13 of 14 people found the following review helpful
as clever and touching as it is charming,
This review is from: Past Imperfect (Paperback)
I loved SNOBS but was rather put off this by the endless reviews which focussed on the Society element of the story and ignored what it's really about - ageing, memory, ugliness, love and yes, the poison of snobbery. Although you could say Fellowes has his cake and eats it in that he so obviously enjoys the lost world of the Ruling Classes of '68, he makes no bones about how it was time for change.
One of the many interesting aspects of PI is that most novelists, being middle-class, would have told the story from the point of view of Damien Baxter, the man the narrator hates but who is commissioned by to track down the unknown love child conceived in their shared youth. Damien's rise to fame and fortune, not the hollowness of it all or the devastating quarrel that wrecked the chance of happiness for three people, would have been the focus.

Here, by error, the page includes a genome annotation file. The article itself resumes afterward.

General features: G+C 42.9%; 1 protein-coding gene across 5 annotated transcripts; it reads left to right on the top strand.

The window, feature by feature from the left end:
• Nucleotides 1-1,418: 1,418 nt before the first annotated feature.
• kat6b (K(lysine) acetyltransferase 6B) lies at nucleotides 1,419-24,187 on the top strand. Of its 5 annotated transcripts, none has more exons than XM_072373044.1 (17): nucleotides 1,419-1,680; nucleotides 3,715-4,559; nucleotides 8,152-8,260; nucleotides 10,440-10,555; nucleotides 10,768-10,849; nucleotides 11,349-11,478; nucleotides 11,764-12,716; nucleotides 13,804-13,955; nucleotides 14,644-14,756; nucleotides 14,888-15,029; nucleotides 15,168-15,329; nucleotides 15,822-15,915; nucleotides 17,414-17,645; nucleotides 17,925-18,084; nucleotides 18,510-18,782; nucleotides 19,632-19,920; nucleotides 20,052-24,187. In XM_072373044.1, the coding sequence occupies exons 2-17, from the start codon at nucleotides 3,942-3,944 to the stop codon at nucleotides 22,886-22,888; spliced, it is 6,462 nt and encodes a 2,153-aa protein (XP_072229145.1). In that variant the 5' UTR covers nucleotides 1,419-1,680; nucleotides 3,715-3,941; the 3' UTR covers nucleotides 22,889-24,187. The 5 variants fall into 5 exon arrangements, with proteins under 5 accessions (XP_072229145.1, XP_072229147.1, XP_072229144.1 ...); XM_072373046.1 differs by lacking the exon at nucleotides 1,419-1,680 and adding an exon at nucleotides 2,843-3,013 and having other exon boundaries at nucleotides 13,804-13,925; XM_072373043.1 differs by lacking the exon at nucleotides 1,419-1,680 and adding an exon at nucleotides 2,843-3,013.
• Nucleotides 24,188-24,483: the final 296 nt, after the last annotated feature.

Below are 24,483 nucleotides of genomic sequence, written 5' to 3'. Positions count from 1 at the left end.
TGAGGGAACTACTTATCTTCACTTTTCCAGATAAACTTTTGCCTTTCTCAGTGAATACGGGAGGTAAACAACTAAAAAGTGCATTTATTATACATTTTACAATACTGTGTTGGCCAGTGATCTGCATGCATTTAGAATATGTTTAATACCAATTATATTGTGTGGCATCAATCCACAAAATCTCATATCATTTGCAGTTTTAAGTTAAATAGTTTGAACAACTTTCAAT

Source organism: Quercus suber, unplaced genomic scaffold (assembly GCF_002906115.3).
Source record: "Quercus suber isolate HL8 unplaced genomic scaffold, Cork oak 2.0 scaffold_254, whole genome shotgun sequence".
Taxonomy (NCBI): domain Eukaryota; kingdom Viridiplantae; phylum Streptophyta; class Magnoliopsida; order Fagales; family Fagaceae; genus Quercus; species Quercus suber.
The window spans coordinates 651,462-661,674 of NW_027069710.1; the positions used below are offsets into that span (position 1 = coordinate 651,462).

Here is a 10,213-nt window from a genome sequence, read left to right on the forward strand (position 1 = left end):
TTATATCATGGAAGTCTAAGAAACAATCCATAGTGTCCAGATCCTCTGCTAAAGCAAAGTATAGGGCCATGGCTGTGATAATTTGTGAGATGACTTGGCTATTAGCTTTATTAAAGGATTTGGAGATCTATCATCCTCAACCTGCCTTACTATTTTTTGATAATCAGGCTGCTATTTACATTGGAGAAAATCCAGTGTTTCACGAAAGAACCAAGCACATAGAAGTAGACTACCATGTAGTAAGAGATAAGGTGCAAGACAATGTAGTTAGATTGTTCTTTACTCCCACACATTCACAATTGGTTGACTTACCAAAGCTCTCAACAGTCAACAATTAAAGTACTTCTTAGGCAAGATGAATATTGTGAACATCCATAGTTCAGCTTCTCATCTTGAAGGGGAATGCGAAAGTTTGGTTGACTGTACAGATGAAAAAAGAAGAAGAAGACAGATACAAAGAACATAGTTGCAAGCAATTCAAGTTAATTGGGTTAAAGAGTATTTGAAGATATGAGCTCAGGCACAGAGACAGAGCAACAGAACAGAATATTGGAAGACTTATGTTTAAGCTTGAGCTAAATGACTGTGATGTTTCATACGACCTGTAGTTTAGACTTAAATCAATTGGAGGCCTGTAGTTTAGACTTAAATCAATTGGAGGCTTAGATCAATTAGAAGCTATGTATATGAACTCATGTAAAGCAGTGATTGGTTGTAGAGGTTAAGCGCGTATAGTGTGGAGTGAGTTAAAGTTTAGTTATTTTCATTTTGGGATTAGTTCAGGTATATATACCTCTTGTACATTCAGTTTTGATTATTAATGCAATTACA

Instead, what we get is so much more subtle and well-crafted, I couldn't put it down. Shuttling between the narrator's quest to discover which of four women the dying multi-millionaire impregnated, and the events which introduced Damien to his gilded circle of Debs and Debs' Delights this is a marvellously funny and sympathetic examination of how things used to be. Very few novelists have the insider knowledge Fellowes does - I can think of only Nancy Mitford and Mary Wesley - and his forensic understanding of class is, as you might expect from the screenplay of Gosford Park, exceptional. Many of his sentences are almost aphorisms - eg, "anyone with a brain gets nicer as they get older" - though of an optimisitic bent. His observations on marriage, and why clever women marry bores, are particularly acute.
I hope the many publishers who turned down Snobs feel as stupid as they are. Fellowes is the Thackeray of our time, and shows that the long-derided "silver fork" novel is just as fascinating as it always was.